Aging increases the risk of GI disorders such as CRC, inflammatory bowel disease, and appendicitis. NIH statistic shows that 60 to 70 million people are affected by digestive diseases. Increasing global geriatric population base is expected to further worsen this situation over the coming years. Annually, diseases of the gastrointestinal (GI) tract account for more than 30 million office visits and more than 10 million GI endoscopic procedures in the United States alone for the examinations of digestive tract including the esophagus, stomach, small intestine, colon, and rectum. Minimally Invasive Surgery (MIS) endoscopes are still utilized as the main stream with close to $10 billon market needs and near double digit growth rate for performing both diagnosis and therapeutic clinic operations. Unfortunately, existing video based endoscopes can only provide 2D images for visual inspection purpose only, it cannot provide 3D quantitative information on volume and area and location of the disease, as well as the relative position of diagnostic and therapeutic equipment. To address this problem, Xyken together with its collaborator proposes to develop a novel imaging system to provide 2D/3D videoing of the GI anatomical structure. The proposed software system will have the following clinic impact and significance: ? Greatly facilitating the diagnosis, planning, and treatment process through quantitative assessment, accurate depth perception and safer navigation ? Providing more effective clinical training method for residents/doctors through in-vivo 3D digital GI tract model ? Potentially replacing CT based image guided surgery ? eliminating radiation and registration caused errors Published research reports find that, driven by the increasing number of the chronically ill population and aging, the global endoscopy equipment market is expected to reach USD 33.6 Billion by 2020 from USD 23.8 Billion in 2015, at a CAGR of 6.1%. With the aging population and advancement of the emerging economies, the global demand is expected to grow with an increased rate. The commercialization potential and economic impact of the proposed system is thus significant.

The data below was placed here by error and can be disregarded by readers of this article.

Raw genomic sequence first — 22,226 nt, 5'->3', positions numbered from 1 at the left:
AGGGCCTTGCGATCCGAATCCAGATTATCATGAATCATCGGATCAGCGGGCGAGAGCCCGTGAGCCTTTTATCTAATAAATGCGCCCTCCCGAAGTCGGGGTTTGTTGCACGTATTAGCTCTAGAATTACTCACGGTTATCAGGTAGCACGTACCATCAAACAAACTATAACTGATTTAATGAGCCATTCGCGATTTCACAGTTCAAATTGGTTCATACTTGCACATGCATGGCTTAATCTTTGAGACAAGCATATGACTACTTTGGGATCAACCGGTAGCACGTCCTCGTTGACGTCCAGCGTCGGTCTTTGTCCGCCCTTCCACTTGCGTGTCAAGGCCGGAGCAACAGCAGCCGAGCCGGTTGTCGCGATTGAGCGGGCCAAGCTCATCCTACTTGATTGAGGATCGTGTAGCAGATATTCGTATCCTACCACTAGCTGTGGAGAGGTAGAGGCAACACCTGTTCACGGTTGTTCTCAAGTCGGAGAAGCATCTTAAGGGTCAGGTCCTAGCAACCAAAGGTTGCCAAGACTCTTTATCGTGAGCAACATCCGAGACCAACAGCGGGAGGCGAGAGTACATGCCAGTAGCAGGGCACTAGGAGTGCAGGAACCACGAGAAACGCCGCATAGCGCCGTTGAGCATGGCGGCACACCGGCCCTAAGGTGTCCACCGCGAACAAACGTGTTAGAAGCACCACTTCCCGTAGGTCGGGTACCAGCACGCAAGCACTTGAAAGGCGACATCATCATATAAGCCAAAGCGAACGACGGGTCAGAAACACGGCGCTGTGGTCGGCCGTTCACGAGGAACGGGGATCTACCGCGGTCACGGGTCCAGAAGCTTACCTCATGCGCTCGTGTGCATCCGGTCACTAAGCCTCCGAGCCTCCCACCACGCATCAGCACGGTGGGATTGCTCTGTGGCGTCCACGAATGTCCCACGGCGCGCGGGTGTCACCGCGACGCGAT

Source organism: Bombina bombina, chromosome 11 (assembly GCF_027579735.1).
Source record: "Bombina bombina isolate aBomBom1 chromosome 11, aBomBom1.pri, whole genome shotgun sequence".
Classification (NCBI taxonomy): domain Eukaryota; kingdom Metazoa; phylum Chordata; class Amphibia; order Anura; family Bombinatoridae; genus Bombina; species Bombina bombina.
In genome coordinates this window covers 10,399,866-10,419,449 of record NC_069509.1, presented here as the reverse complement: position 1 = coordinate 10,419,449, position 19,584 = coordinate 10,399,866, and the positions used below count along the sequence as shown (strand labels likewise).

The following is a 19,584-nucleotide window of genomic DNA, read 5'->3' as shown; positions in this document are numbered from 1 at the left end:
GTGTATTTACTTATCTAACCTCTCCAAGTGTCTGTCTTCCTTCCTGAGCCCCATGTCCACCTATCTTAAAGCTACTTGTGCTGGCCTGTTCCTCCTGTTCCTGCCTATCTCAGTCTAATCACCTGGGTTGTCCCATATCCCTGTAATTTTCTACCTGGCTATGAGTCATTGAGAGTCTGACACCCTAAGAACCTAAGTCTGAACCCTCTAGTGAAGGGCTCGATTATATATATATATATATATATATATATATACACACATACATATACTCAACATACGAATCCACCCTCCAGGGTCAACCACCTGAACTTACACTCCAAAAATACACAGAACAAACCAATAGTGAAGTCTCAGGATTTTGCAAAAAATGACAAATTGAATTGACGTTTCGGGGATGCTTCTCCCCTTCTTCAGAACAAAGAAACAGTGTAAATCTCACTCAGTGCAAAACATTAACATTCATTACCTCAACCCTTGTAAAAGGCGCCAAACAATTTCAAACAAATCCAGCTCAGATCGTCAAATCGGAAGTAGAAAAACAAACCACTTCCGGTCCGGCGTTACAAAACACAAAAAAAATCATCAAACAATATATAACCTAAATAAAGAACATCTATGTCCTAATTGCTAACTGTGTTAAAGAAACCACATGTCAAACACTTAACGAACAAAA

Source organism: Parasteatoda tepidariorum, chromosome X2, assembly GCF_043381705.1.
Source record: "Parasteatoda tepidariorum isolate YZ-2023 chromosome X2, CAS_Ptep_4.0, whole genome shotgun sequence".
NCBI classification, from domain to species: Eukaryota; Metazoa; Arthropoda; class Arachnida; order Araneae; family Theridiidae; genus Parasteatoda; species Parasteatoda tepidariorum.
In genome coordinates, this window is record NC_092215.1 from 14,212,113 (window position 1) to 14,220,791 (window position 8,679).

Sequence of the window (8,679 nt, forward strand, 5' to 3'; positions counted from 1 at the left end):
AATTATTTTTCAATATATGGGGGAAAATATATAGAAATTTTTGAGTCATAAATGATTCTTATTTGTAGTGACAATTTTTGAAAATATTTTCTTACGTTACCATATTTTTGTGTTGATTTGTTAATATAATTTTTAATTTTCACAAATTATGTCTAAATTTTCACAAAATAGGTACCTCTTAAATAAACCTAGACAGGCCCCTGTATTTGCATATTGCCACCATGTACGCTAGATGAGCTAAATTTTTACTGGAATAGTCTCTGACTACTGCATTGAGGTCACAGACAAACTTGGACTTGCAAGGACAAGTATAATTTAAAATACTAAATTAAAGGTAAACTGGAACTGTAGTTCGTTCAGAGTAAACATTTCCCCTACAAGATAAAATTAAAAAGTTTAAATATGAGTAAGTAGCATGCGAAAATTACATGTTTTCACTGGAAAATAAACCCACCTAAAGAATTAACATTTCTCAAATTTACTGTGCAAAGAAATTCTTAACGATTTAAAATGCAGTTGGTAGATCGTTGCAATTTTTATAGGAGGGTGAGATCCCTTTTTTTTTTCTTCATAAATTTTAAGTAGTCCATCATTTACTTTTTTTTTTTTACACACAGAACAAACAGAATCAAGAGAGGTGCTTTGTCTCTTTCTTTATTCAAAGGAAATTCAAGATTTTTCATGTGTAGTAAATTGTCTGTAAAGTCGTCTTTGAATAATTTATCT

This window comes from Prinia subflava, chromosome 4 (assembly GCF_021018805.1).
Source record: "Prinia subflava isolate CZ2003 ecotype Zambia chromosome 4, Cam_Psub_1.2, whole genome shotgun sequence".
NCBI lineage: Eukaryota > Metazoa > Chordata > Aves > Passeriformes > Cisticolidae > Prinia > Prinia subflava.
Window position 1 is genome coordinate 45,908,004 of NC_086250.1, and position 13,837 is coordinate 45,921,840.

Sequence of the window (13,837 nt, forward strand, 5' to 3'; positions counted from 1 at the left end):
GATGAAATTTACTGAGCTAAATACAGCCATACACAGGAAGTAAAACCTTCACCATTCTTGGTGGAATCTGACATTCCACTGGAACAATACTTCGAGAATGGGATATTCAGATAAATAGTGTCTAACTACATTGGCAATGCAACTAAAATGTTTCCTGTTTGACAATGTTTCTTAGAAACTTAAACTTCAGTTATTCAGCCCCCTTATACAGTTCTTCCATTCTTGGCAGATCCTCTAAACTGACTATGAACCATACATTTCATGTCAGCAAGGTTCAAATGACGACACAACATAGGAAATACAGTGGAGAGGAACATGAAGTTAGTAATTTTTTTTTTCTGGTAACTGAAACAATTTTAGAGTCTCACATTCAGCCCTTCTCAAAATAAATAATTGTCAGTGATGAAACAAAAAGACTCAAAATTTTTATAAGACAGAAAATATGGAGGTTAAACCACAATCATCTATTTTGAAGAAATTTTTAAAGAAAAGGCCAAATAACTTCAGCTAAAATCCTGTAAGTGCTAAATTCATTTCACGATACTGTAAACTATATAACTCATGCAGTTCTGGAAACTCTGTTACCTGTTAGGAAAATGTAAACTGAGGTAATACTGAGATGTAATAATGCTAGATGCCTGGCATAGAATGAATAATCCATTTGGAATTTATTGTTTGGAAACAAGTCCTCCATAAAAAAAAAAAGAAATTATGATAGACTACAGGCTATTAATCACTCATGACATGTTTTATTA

The technology developed under this SBIR project will provide great benefit to GI patients, especially the increasing aging population, by providing quantitative capability for existing MIS methods for GI tract disease diagnosis and prevention surgery. With the extended capability over current endoscopes, the proposed system is expected to have a reasonably large market share of this 10 billion dollar industry. Other medical areas benefitting from this research include bronchoscopy, enteroscopy, cystoscopy, laparoscopy, and capsule endoscope. Non-medical fields to benefit this technology include commercial perimeter surveillance, and water and gas pipe inspection - another multi-billion market.